Solicitors who wish to obtain rights of audience before higher courts are required to take courses in or provide proof of qualifications in evidence, ethics and advocacy. There are a number of “routes” available at present.

    According to my information there are currently some 2,000 solicitor-advocates out of a total of 80,000 solicitors in England and Wales. (I naturally cannot vouch for these numbers.)

    The title “lawyer” is not protected. This may include lawyer-linguists and academic lawyers, for instance.

    However the Bar Council is extremely strict in its rules about “holding out”, as a reference to the website will no doubt confirm. An appraisal of the current debate might help dispel further delusions.

  8. Anne: I didn’t have time to research this – I saw the term ‘European courts’ on the Law Society website, and it seems all solicitors may appear there, not just solicitor-advocates. I think the poster accepts that solicitors are allowed to appear there, but doesn’t like solicitors. This perhaps suggests unwillingness to welcome the idea of the EU.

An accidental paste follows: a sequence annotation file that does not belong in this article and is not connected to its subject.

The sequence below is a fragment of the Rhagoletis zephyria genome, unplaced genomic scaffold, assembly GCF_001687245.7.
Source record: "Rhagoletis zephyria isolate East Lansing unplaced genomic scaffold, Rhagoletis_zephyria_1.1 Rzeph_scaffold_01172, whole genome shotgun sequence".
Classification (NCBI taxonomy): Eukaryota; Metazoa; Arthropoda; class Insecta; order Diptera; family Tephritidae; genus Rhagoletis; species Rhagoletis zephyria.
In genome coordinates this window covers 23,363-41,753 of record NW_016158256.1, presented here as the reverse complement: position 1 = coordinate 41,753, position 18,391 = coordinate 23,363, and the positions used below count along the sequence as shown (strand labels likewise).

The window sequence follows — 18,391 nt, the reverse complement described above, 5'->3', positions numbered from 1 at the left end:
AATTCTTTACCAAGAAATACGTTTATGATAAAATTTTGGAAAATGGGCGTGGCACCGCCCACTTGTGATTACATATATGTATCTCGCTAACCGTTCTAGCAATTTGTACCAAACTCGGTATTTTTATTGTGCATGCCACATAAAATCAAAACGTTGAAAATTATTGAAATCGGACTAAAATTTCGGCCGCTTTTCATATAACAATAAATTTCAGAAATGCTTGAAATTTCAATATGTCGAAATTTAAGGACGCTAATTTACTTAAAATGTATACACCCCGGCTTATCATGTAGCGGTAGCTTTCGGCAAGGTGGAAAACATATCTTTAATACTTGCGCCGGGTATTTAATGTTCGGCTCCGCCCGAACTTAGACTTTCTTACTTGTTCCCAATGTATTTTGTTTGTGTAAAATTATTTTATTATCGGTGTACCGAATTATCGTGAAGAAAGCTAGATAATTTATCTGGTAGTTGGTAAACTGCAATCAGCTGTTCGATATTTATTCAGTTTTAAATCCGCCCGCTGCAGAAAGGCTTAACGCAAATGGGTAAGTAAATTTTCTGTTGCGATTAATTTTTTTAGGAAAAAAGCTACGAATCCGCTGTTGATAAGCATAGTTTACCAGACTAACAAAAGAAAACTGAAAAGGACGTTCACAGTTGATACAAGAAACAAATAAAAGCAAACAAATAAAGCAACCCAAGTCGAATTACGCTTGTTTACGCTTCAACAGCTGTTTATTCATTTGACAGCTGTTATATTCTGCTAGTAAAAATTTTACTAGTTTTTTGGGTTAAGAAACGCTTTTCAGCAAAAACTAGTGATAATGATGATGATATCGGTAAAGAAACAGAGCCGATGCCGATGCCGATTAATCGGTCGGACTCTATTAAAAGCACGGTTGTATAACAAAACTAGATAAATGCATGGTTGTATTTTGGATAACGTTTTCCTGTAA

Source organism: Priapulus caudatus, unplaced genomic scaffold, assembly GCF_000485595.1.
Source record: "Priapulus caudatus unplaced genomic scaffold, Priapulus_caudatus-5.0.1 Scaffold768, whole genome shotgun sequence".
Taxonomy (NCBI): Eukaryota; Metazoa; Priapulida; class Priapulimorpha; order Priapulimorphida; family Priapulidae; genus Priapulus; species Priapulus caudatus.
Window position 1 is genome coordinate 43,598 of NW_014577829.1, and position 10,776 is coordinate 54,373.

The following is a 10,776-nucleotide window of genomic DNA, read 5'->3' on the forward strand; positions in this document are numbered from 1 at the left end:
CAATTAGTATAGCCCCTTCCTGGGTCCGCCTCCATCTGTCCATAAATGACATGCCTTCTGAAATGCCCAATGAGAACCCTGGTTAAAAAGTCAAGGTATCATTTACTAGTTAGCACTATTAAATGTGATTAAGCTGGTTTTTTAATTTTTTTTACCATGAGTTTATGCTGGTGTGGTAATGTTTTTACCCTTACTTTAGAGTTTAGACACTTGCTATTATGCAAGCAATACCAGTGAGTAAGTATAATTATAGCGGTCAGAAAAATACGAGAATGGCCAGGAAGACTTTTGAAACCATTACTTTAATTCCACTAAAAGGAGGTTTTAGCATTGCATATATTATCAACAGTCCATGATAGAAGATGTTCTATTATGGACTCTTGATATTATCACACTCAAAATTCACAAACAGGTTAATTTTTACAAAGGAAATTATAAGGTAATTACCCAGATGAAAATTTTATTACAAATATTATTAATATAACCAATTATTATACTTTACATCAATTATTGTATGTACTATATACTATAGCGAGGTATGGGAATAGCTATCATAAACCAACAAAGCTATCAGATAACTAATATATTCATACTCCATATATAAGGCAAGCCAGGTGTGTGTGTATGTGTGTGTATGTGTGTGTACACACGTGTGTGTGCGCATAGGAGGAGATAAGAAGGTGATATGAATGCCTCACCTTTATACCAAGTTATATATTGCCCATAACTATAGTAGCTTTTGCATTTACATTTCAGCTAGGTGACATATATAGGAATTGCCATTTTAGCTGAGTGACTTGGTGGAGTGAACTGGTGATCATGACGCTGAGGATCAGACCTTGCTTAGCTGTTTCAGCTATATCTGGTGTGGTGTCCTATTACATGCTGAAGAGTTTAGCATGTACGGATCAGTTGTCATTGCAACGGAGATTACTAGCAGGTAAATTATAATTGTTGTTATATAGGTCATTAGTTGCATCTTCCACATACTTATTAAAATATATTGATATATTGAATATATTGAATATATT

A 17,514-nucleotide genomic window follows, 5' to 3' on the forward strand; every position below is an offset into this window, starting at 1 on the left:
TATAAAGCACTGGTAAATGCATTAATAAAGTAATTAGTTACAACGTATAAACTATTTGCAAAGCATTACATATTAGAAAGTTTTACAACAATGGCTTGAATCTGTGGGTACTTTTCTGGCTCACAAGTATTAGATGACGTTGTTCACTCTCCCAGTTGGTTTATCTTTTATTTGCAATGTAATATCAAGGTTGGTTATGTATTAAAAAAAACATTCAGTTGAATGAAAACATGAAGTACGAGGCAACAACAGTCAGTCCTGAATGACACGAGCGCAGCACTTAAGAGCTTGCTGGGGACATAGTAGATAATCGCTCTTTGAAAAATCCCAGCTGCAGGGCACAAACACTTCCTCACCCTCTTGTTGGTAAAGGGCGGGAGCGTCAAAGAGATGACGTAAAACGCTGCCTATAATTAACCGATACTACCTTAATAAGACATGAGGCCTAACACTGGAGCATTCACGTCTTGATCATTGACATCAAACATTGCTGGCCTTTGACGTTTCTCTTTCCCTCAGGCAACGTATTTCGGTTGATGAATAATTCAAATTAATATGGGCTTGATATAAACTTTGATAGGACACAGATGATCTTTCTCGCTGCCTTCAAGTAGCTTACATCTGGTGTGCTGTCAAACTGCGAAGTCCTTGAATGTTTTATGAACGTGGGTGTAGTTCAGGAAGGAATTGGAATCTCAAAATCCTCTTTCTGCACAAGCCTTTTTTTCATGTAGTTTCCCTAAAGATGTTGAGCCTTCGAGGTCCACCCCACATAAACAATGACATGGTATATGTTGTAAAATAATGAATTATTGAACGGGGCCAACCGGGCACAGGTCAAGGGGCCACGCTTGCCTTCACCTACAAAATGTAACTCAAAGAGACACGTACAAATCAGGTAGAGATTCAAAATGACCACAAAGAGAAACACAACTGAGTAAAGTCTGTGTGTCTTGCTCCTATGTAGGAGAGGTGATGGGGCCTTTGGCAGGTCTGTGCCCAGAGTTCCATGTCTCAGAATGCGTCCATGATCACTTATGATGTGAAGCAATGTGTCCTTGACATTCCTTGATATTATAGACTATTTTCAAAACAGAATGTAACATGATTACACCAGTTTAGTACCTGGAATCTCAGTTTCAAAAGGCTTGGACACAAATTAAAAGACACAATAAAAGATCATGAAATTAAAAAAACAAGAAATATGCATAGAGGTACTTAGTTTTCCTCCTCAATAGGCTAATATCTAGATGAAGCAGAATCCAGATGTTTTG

As for appearing in the higher courts – as you say, few solicitors have been given that right – I presume he doesn’t know or care about that.

    Of course, I’m not quite clear what the poster is most angry about.

  9. Well, if he doesn’t like solicitors, he might not like ordinary litigants either or perhaps not the idea of “access to justice”. Somebody who can afford to pay for advocacy skills shouldn’t really be in a better position than those who can’t and the European Court of Human Rights is precisely about human rights and not about the size of someone’s purse.

    The ECJ, although not a court of human rights, has also done a lot of work in advancing the cause of Treaty rights being afforded to the nationals of Member States.

    Yes, all solicitors can appear before the European Courts, not just solicitor-advocates and a solicitor will always know more about the law than the ordinary litigant, except in some exceptional cases of course.